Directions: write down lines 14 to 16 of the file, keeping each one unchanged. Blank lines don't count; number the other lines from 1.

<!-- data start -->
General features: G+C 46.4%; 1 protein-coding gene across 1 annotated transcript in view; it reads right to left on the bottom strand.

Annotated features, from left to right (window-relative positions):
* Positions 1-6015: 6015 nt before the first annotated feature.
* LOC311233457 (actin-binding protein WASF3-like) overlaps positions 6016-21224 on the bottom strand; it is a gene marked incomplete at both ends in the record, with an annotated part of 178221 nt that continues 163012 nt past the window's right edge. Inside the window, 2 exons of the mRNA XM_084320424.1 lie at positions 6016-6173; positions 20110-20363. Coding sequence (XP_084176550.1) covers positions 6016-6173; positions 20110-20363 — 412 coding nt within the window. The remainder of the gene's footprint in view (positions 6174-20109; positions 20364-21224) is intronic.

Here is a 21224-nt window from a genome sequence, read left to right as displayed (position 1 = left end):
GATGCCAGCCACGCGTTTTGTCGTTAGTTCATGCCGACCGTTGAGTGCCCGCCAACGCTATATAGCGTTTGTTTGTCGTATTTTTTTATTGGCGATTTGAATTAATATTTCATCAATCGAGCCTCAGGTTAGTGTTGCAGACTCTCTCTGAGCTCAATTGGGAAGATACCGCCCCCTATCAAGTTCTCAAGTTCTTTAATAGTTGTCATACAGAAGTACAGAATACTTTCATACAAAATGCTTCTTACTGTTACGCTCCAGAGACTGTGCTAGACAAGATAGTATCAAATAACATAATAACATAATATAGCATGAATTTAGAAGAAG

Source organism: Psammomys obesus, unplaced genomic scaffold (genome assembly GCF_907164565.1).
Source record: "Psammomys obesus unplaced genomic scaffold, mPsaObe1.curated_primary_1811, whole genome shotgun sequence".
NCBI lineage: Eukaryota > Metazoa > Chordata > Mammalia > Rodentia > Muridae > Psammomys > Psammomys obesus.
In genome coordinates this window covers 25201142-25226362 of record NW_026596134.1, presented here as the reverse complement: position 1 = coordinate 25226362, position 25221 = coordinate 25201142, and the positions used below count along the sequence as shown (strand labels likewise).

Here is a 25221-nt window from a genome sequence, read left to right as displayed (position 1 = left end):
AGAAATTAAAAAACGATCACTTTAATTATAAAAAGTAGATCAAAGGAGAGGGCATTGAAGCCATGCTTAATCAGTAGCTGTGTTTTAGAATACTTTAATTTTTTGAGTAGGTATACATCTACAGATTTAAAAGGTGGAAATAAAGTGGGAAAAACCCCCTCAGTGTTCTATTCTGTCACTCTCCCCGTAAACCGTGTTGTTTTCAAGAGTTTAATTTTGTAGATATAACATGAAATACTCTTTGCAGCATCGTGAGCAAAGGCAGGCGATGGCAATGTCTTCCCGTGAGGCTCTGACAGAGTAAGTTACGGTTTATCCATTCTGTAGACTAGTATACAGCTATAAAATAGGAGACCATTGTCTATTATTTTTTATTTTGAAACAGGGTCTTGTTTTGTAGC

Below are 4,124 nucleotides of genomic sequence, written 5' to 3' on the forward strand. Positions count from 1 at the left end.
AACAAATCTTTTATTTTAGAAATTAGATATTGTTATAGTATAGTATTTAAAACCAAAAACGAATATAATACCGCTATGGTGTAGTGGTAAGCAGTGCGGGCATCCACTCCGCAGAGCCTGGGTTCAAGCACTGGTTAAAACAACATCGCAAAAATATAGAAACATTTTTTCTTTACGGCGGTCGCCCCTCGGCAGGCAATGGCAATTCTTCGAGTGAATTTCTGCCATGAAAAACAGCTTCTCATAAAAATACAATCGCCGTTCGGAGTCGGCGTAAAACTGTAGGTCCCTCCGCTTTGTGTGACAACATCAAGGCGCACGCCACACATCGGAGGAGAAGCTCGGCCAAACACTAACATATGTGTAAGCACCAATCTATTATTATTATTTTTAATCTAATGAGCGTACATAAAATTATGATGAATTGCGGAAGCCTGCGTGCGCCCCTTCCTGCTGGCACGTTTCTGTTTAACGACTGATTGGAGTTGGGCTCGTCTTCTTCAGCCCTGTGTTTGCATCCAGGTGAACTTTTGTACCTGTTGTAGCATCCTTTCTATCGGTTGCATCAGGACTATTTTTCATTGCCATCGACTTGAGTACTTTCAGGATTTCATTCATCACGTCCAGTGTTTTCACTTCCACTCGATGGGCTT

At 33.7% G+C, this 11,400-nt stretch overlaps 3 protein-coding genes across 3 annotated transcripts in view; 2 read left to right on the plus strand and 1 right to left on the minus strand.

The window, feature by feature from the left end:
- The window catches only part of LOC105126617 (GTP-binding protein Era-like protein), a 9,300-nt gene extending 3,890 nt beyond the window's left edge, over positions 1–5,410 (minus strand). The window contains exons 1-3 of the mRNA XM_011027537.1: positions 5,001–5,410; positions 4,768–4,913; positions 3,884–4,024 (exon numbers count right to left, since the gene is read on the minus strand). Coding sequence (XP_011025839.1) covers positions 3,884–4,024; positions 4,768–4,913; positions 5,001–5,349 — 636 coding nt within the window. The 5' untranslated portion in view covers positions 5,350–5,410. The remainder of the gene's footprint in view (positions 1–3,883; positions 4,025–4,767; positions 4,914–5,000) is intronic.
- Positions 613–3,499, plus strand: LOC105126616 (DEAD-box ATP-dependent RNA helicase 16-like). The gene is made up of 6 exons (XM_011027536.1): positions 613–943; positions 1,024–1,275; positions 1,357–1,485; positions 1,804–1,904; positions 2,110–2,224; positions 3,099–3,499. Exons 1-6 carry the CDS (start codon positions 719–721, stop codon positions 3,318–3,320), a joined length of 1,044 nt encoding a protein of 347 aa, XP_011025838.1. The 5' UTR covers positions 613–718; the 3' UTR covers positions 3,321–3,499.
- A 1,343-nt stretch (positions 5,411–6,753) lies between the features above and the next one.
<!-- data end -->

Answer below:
AACAAATCTTTTATTTTAGAAATTAGATATTGTTATAGTATAGTATTTAAAACCAAAAACGAATATAATACCGCTATGGTGTAGTGGTAAGCAGTGCGGGCATCCACTCCGCAGAGCCTGGGTTCAAGCACTGGTTAAAACAACATCGCAAAAATATAGAAACATTTTTTCTTTACGGCGGTCGCCCCTCGGCAGGCAATGGCAATTCTTCGAGTGAATTTCTGCCATGAAAAACAGCTTCTCATAAAAATACAATCGCCGTTCGGAGTCGGCGTAAAACTGTAGGTCCCTCCGCTTTGTGTGACAACATCAAGGCGCACGCCACACATCGGAGGAGAAGCTCGGCCAAACACTAACATATGTGTAAGCACCAATCTATTATTATTATTTTTAATCTAATGAGCGTACATAAAATTATGATGAATTGCGGAAGCCTGCGTGCGCCCCTTCCTGCTGGCACGTTTCTGTTTAACGACTGATTGGAGTTGGGCTCGTCTTCTTCAGCCCTGTGTTTGCATCCAGGTGAACTTTTGTACCTGTTGTAGCATCCTTTCTATCGGTTGCATCAGGACTATTTTTCATTGCCATCGACTTGAGTACTTTCAGGATTTCATTCATCACGTCCAGTGTTTTCACTTCCACTCGATGGGCTT

At 33.7% G+C, this 11,400-nt stretch overlaps 3 protein-coding genes across 3 annotated transcripts in view; 2 read left to right on the plus strand and 1 right to left on the minus strand.

The window, feature by feature from the left end: